Now that Minneapolis park officials are planning to add a Dakota name to signs at Lake Calhoun and may be pressed to do more, the naming issue raises a new question: Which Dakota name?

The Minneapolis Park and Recreation Board directed this month that the Dakota name of Bde Maka Ska (White Earth Lake) be added to major signs at Calhoun. That adopts a name championed by a family descended from Cloud Man, the leader of a short-lived village at the lake.

But others argue that the proper Dakota name for the lake is Mde Med’oza (Lake of the Loons), which the Park Board considered in the 19th century but never adopted.

The conundrum illustrates the difficulty of interpreting history through a 21st-century lens. It also comes as President Obama renamed Alaska’s Mount McKinley by its traditional name, Denali, and a South Dakota board prompted statewide debate with a proposal to rename its tallest peak, which honors a general accused of massacring Indian women and children, with a native name. It failed.

The growing debate surrounding the lake’s name has intensely divided Minneapolis residents. Some want to find a replacement for namesake John C. Calhoun, a passionate defender of slavery. The issue has consumed hours of public debate, even though it is not certain that any official with the power to initiate a name change will do so. Peter Bell, chairman of a committee looking at making park and trail improvements to lakes Calhoun and Harriet, resigned his leadership post, saying the panel — which has only an advisory role in the naming debate — has spent far too much time wrestling with the issue.

Underneath the larger debate is the unresolved question about which name is most historically accurate, or at least appropriate.

The U.S. Geographic Board lists Mde Maka Ska as a variant name for Calhoun, favoring a spelling used by early lexicographers of Dakota languages. But Warren Upham’s seminal “Minnesota Place Names,” published in 1920, favors Medoza, citing an 1881 publication, not citing a Dakota source. Medoza once appeared on at least one city map. More recently, the Minnehaha Creek Watershed District adopted the name of Medoza Ponds for stormwater settling ponds it built southwest of Calhoun in 1999.

The Shakopee Mdewakanton Sioux Community, the nearest federally recognized tribe, took a diplomatic approach when consulted by the Star Tribune. It said in a statement it is not aware of reliable evidence that ancestors had a specific Dakota name for the lake. It noted that missionary Samuel Pond’s 1893 book claimed that the Dakota called it “the inland lake,” but acknowledged some sources use the loon and white earth names.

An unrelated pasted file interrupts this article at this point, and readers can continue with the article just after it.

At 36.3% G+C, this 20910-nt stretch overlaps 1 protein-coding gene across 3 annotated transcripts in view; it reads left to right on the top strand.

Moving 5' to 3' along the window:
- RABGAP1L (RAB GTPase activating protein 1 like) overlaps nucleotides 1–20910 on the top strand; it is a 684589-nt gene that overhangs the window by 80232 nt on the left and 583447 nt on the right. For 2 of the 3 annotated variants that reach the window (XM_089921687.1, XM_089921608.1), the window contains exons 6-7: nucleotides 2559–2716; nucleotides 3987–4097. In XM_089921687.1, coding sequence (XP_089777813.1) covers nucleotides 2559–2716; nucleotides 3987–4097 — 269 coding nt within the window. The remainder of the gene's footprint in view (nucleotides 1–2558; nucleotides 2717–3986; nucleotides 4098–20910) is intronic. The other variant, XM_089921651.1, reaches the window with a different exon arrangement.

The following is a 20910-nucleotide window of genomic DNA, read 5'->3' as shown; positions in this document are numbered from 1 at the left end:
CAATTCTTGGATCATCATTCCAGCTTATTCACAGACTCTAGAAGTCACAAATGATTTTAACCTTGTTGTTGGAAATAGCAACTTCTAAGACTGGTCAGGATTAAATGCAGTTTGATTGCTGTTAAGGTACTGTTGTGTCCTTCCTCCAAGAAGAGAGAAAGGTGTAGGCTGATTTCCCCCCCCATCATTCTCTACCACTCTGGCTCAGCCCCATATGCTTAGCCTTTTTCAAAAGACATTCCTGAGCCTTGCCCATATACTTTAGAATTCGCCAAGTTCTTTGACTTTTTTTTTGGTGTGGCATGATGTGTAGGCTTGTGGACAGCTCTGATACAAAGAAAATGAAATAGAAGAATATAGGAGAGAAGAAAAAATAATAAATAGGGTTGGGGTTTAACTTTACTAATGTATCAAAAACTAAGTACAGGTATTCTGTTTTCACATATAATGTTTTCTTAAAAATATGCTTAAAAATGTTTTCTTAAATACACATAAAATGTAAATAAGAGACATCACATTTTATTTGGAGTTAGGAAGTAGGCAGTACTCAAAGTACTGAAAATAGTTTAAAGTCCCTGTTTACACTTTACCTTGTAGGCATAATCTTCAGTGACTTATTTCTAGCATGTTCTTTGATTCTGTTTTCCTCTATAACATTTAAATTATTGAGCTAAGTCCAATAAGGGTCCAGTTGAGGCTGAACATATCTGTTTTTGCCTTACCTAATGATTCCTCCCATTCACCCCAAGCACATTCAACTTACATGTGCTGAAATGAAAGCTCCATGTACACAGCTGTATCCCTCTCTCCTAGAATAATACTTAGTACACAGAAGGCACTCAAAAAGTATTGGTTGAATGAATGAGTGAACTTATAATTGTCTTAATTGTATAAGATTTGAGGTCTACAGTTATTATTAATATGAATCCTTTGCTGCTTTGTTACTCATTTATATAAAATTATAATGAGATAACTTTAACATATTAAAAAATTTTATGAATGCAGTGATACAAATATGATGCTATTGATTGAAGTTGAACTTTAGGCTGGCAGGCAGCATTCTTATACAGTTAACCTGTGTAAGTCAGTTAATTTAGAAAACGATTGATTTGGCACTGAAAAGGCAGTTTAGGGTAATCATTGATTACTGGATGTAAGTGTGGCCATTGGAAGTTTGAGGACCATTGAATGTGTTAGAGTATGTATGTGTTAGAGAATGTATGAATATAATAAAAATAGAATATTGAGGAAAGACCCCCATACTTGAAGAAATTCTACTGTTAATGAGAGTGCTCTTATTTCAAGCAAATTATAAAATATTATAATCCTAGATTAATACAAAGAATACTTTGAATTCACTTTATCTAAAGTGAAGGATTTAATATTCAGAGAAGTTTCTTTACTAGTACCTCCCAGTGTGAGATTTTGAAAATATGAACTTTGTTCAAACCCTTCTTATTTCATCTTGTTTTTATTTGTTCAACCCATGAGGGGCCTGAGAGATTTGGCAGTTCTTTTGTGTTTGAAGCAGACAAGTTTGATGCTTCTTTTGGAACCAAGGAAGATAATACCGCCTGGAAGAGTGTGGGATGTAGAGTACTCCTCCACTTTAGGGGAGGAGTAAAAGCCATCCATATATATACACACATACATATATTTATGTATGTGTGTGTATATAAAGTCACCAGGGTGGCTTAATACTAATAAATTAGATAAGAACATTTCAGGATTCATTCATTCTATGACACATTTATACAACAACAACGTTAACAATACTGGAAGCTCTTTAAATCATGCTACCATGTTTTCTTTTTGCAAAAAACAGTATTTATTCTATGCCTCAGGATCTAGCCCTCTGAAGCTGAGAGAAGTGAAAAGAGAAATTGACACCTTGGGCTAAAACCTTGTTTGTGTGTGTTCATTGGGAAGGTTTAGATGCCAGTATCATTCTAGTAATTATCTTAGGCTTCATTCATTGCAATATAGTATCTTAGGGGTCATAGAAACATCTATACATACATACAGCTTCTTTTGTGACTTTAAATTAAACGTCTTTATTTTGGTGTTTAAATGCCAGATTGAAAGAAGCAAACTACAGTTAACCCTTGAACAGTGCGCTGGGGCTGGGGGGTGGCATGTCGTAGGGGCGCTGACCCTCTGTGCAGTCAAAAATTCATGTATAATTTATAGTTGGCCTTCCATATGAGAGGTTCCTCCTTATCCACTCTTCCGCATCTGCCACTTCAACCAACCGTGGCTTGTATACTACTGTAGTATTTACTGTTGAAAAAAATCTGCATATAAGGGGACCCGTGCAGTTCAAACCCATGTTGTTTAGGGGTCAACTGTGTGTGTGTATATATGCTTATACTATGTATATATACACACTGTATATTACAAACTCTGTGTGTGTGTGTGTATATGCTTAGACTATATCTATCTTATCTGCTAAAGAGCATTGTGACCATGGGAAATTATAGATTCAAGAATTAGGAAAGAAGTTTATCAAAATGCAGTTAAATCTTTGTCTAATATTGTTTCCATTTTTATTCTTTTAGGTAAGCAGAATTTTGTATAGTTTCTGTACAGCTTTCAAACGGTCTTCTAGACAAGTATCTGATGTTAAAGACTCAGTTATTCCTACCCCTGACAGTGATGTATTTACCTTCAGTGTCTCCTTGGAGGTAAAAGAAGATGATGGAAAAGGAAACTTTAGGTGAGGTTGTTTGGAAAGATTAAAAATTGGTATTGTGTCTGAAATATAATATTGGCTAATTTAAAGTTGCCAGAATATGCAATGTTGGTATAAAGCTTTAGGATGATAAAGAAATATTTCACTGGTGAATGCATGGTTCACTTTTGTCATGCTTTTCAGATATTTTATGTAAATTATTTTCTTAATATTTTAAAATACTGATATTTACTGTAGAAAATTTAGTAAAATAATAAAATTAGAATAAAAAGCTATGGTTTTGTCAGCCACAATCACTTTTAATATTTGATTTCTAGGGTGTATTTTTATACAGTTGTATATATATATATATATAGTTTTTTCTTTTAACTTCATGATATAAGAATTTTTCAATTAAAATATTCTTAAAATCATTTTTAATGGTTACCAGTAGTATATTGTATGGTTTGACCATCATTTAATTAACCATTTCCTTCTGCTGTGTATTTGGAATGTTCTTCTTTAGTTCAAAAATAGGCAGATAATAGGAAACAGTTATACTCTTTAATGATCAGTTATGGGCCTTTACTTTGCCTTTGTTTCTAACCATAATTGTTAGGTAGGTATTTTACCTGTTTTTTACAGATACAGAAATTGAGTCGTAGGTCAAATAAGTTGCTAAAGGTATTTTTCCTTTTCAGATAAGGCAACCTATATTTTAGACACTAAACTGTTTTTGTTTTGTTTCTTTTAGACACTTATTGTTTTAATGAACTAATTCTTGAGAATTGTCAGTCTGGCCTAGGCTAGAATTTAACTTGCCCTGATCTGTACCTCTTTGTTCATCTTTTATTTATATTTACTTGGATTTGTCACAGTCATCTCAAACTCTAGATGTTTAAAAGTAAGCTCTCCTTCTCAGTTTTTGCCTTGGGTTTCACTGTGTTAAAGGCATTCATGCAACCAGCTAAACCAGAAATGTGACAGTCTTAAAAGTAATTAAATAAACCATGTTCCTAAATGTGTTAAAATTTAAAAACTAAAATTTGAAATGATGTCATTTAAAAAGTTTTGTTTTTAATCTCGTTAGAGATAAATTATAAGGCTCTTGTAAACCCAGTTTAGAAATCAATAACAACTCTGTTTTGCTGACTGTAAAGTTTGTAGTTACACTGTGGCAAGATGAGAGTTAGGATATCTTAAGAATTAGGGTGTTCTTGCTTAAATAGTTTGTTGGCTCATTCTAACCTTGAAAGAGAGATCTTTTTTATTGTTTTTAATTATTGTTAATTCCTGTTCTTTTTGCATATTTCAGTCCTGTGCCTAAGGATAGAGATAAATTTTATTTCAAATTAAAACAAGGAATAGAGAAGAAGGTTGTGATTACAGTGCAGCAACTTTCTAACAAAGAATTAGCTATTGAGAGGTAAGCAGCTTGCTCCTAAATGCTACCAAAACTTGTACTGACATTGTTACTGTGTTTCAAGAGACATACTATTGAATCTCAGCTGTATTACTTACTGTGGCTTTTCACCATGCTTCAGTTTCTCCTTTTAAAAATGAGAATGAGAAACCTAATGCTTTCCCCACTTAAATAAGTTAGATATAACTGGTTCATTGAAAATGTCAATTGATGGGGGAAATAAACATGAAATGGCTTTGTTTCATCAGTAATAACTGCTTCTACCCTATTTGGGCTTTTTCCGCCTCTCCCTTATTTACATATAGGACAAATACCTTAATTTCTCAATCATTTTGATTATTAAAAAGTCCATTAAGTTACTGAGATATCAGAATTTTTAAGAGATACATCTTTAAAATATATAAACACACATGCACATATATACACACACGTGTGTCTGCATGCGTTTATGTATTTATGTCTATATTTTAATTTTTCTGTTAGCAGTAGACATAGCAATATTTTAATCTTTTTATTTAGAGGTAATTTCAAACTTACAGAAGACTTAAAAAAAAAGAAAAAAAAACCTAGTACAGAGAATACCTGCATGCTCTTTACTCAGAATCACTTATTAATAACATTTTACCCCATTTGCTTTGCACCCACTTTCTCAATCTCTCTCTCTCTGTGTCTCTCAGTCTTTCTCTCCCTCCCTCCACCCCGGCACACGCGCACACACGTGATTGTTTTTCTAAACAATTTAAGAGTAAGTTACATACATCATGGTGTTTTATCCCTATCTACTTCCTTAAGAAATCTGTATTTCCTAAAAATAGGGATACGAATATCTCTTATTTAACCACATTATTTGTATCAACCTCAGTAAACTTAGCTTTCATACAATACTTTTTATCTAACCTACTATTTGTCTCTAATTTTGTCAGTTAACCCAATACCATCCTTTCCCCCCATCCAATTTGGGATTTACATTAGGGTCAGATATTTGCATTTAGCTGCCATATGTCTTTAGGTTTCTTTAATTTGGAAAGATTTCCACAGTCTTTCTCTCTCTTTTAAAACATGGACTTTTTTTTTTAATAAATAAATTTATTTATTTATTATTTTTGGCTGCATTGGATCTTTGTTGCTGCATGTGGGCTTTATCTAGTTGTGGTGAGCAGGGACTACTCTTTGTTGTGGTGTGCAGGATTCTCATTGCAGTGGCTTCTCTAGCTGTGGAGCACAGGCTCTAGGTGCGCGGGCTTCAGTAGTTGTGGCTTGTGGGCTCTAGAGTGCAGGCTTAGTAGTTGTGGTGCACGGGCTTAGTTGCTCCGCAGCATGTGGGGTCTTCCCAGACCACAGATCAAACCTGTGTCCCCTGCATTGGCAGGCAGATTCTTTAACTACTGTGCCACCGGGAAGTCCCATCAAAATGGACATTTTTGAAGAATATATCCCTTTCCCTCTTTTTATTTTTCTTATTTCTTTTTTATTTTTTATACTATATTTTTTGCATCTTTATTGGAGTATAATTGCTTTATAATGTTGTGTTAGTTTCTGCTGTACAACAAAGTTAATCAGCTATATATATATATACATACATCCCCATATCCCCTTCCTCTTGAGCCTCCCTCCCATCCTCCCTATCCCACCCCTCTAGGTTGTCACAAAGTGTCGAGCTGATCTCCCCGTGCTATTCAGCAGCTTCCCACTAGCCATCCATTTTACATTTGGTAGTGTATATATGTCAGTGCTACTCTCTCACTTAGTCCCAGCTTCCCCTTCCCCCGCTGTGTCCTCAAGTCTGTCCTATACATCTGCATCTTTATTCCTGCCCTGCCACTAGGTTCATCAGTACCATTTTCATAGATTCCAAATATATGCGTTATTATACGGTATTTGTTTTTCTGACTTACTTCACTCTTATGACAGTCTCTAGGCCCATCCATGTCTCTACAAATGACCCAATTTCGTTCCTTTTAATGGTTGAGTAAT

The Calhoun name debate was joined initially by those who found Calhoun no longer worthy of commemoration. Aside from his connection to the slavery issue, the Dakota note that Calhoun devised the plan for the Trail of Tears, the forced removal of more than 50,000 Southeastern tribal members to Western territory. Those who want to keep the Calhoun name said it honors the man who, as secretary of war, authorized a chain of frontier forts, including Fort Snelling.

In Minneapolis, Dakota advocates such as historian Kate Beane portray Bde Maka Ska as a name restoration rather than a name change. But others question the right of the Dakota to do so. They call the Dakota interlopers in the Twin Cities who established residence here only after a series of battles before white settlement that displaced the Iowa tribe. They say that the Dakota were pushed into the area by Ojibway pressure from the North. The main reason the village at Calhoun was abandoned was fear of retaliation after what Pond described as a massacre by warriors of an Ojibway party, mostly women and children.

Beane, an Indian cultural liaison for the Minnesota Historical Society, is one of three Cloud Man descendants on the 26-member committee advising the Park Board on how to spend money to renovate parks at lakes Calhoun and Harriet, the same panel from which Bell resigned. Part of that group’s charge was to address historic and contemporary cultural concerns. The group’s straw poll last week found far more members favor a Dakota name than want to retain Calhoun. The panel could eventually recommend a name change to the Park Board, but it is something that would need to be done at the state level.

The naming debate has flared periodically since 1997 but erupted anew this summer in the wake of national debate over symbols of the Confederacy and a mass shooting at a predominantly black church in Charleston, S.C.

Syd Beane, father of Kate, is one of those who have been involved in efforts to commemorate Dakota presence at the lake. He said the name Bde Maka Ska resonates with a collective of researchers that examined Dakota history in the area.

The Beane family returned to the area about a dozen years ago after exile from the state following the 1862 Dakota Conflict. Syd Beane grew up in South Dakota and describes his family as refugees returning to a homeland.

“These names and these places are critical to this process,” he said.

 

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